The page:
I finally watched "Drive" last night. Heard a lot of buzz about it, both negative and positive, and finally saw it on instant streaming.
An arthouse approach doesn't always work for me. But when it all comes together in a cohesive whole, like in Drive, it works. And boy, it really worked here. This is obviously one director's unique vision, and he went and crafted everything specifically to that vision and it's wonderful. The 80s soundtrack, the pink credits, the cinematography... it all felt right. Albert Brooks was amazing. This is a guy who normally plays comedic roles, but he's a joy to watch as a mob boss stabbing people with knives.
Some people had complained about the lack of dialogue and long scenes of staring. I gotta say... didn't have a problem with those at all. I really liked the tender relationship between the Driver and Carey Mulligan. They don't say much, but you can tell how they're feeling from their looks. Sometimes when there's a connection between 2 people, you don't need to say much. They were soulful gazes and it worked for me. It also highlighted that this was a very unusual thing for the Driver. He's socially inept, cause I guess he's always just been focused on driving. This was the first girl that had really gotten to know him, so it makes sense that he wouldn't know how to say much.
The ending kinda confused me. They both stab each other, but the Driver somehow survived. I'm not sure it's really possible to survive getting shanked in the gut and just applying pressure with your hand. I think it might've been a bit more realistic if he'd died. Cause there's the shot of his face, and the movie holds on it for a really long time, before he finally blinks and you know he's alive.
The Avengers is a fantastic comic book movie. Right off the bat, I will say that I don't think it's as good as The Dark Knight (what is?) but they're such different movies that it doesn't really matter. It's a logical extension of the sort of fluffy crowd-pleasing summer blockbusters that we got before from Marvel, mainly Iron Man and Thor. If you loved those movies, then you're going to love this one, because they keep that same tone but add in more characters, more action, and more spectacle. It's more of a good thing, and results in the best superhero ensemble piece to date. While I don't think most future superhero movies will be too affected by this, the guys over at Fox have got to be worried... those X-Men movies are really gonna need to step their game up, because they're the ones with the most direct comparison.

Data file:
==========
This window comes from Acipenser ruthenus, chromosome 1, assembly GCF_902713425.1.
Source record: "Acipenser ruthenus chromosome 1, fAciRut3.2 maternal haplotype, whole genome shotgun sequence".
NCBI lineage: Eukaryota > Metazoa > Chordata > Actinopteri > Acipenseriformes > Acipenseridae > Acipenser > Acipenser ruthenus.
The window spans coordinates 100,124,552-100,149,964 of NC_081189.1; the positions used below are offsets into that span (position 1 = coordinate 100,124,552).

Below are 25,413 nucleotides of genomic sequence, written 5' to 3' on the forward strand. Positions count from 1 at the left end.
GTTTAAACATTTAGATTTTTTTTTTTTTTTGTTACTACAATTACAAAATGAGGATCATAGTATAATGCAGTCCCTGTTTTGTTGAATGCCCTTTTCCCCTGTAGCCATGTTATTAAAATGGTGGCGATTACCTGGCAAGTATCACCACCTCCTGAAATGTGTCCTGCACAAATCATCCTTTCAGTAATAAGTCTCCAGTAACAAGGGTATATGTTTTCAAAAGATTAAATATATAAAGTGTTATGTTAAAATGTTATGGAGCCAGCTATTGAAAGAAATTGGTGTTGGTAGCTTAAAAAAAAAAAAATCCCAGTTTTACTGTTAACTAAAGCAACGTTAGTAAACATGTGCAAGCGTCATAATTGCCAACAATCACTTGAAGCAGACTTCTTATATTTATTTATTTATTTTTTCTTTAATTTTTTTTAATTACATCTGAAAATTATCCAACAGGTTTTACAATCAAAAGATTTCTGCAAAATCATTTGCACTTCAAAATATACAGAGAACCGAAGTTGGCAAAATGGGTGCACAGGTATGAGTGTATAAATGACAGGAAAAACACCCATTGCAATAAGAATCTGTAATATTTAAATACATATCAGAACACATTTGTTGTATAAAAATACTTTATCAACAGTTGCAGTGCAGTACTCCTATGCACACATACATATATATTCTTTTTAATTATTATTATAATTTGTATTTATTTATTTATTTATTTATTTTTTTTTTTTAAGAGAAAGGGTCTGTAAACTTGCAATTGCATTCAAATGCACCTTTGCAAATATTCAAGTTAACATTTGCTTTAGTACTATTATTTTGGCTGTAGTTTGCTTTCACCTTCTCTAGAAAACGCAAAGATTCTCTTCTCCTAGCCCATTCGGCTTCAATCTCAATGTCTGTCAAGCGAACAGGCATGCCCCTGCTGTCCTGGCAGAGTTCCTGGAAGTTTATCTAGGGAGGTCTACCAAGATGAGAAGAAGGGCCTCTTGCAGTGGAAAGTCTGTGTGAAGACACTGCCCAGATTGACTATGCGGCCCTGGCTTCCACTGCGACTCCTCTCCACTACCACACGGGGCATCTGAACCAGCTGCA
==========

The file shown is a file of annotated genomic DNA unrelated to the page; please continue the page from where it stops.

A lot of people in their reactions have been throwing around Bay's Transformers movies as a comparison, and I think that's completely apt. Both have huge third act action sequences in cities with tons of explosions and all manner of chaos. But the key difference here is that The Avengers is Bay's Transformers movies done right. Here, you actually care about the characters, the scenes are filmed in a more restrained and comprehensible manner, and you're able to see everything going on, not just piles of indistinguishable scrap metal banging against one another. Joss Whedon, a guy who's only foray into the cinema was a flop called Serenity, manages to top Bay at his own game.
Joss Whedon is also known as the guy who wrote one of the worst lines in comic book movies, that one in X-Men about toads and lightning. Whedon claimed that the line itself was good, but that Halle Berry just couldn't deliver it right. Well, I don't know about that... but let's just say that all the one-liners in The Avengers are delivered well. They all work and the humor throughout the movie is consistently entertaining. Again, this is as close to an ideal crowd-pleaser as you'll find in the summer. Is the story a bit basic and simplistic? Well, yeah. It's not a plot with a lot of depth or surprises. You're not sitting on the edge of your seat being constantly surprised and rattled like we all were when The Dark Knight came out. Here, it's more of a lazy, sit back and enjoy the ride kind of experience. It's a hell of a ride, but these aren't the seismic shocks of a truly innovative and transcendent story.
Black Widow got basically nothing in Iron Man 2 to do other then look hot and do a fight scene. You didn't learn anything about her character. Well here, Whedon addresses that problem by giving her a lot more attention and she finally becomes a real character instead of just eye candy. I still kinda wish we'd gotten a Russian accent with Scarlett, as it's how I've always envisioned the character, but maybe it's not worth the risk of her butchering it. Mark Ruffalo as Bruce Banner gives a very nerdy and effective portrayal which works well when bouncing off the sarcastic and charismatic Tony Stark. Tom Hiddleston as Loki continues to shine as a rising young star in cinema and does not dim in the heavy company of Downey Jr. and Sam Jackson. However, I do think the character of Loki is probably better in the Thor franchise, where we're able to connect with Thor and Loki's familial relationship and perhaps even root for the day when the brothers might reconcile. In The Avengers, this isn't as feasible as he has to play up the part of cackling supervillain.